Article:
Unison Minor Pentatonic Fingerings for Rock Guitar: Lesson 1
In this guitar lesson we're going to look at an interesting way of playing the minor pentatonic scale. It will hopefully get you outside of your comfort zone, and also give you some new ideas for your pentatonic soloing.
In my opinion, the minor pentatonic scale is the most important scale that you need to master for rock guitar. Why? Because there is an absolutely vast number of rock guitar licks that use it. I personally can't imagine trying to improvise in a rock style without inserting at least a few tasty minor pentatonic ideas into my solos. :-)
Even though the minor pentatonic scale is really vital to know, it's often surprising to me that some rock guitarists don't take the time to explore it fully. They just learn the five two-note-per-string box patterns, and don't move beyond them.
While the traditional methods of playing the minor pentatonic scale are fantastic, and you should definitely learn them, I thought it would be fun in this guitar lesson to show you another approach to playing this wonderful scale. So let's jump right in and take a look at it.
Understanding Unison Minor Pentatonic Fingerings
Probably the best way of explaining this method of fingering is with a specific example. So let's work out a unison fingering for the D Minor Pentatonic scale.
Dm Pentatonic Scale: Scale Degrees and Note Names
Now that we've chosen a scale, let's now create a unison minor pentatonic fingering by joining two traditional fingerings together. For this example we'll be joining Fingering 1 and Fingering 2 together.
Minor Pentatonic Fingering 1 and 2
It would be a great idea to play through both of these fingerings now. Once you've done that, then check out how the unison fingering would look.
Unison Fingering 1
Dm Pentatonic: Unison Fingering
You might be wondering why I call this a unison fingering. Well, to answer that we need to take a closer look at the fingering.
Unison Minor Pentatonic Fingering 1: Explanation One
If you were to play through the first four notes of the unison fingering shown above, then you would need to do the following.
Play the 10 fret on the thick E-string.
Play the 13 fret on the thick E-string.
Play the 15 fret on the thick E-string.
Play the 10 fret on the A-string.
I recommend playing through these four notes now. If you do that, then you'll notice that the third and fourth notes you play are exactly the same pitch. (This is why I've drawn an arrow on the fretboard diagram between those two notes).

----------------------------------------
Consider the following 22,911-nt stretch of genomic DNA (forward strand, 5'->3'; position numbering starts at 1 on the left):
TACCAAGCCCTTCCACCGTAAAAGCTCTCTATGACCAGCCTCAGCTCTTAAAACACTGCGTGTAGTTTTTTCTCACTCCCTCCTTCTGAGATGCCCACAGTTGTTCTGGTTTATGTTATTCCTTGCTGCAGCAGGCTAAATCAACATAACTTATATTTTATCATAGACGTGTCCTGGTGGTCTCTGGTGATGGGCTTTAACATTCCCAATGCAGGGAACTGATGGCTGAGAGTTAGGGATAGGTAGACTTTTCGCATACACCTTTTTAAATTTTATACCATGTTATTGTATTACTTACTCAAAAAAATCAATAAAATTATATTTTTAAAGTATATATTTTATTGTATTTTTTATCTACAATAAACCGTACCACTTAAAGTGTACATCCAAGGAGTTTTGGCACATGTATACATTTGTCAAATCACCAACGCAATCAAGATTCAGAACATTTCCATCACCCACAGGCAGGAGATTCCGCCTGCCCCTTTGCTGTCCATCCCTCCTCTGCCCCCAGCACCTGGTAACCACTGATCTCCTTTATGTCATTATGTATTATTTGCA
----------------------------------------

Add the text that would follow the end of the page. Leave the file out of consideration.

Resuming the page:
In music, two notes that are exactly the same pitch are referred to as a unison interval. If you were to continue playing through the fingering, then this unison interval happens each time there is a string change. Here's the same scale fingering with all the unison intervals shown with arrows.
Unison Minor Pentatonic Fingering 1: Explanation Two
I must admit that I don't particularly like the sound of the fingering when it's played just as a scale. (The unisons sound weird to me - especially when the scale fingering is played at slow speeds). For this reason, I don't tend to play the fingering in a straight up-and-down fashion. Instead, what I like to do is use the unison fingering as a tool for coming up with new minor pentatonic licks.
So let's take a look at an example lick that is based around the fingering that we've just talked about.
An Example Guitar Lick
D Minor Pentatonic - Example Lick:
Hopefully you can see from this example lick, that the unison fingering makes it easy to play musical ideas that wouldn't be possible using traditional minor pentatonic fingerings. Although you don't need to learn the lick, it would be a really good idea to analyze it so that you can see how I've used the notes from the unison fingering. Once you've done this, you could then try coming up with some monster pentatonic licks of your own! :-)
A Few Last Words
I hope you enjoyed this guitar lesson. If you invest some serious time into learning and experimenting with what we've just talked about, I have no doubt that it will open you up to many new soloing possibilities.
Have fun with this stuff!
About the Author:Craig Bassett is a professional electric guitar teacher living in Melbourne, Australia. If you enjoyed this lesson, then be sure to subscribe to his rock guitar training newsletter now.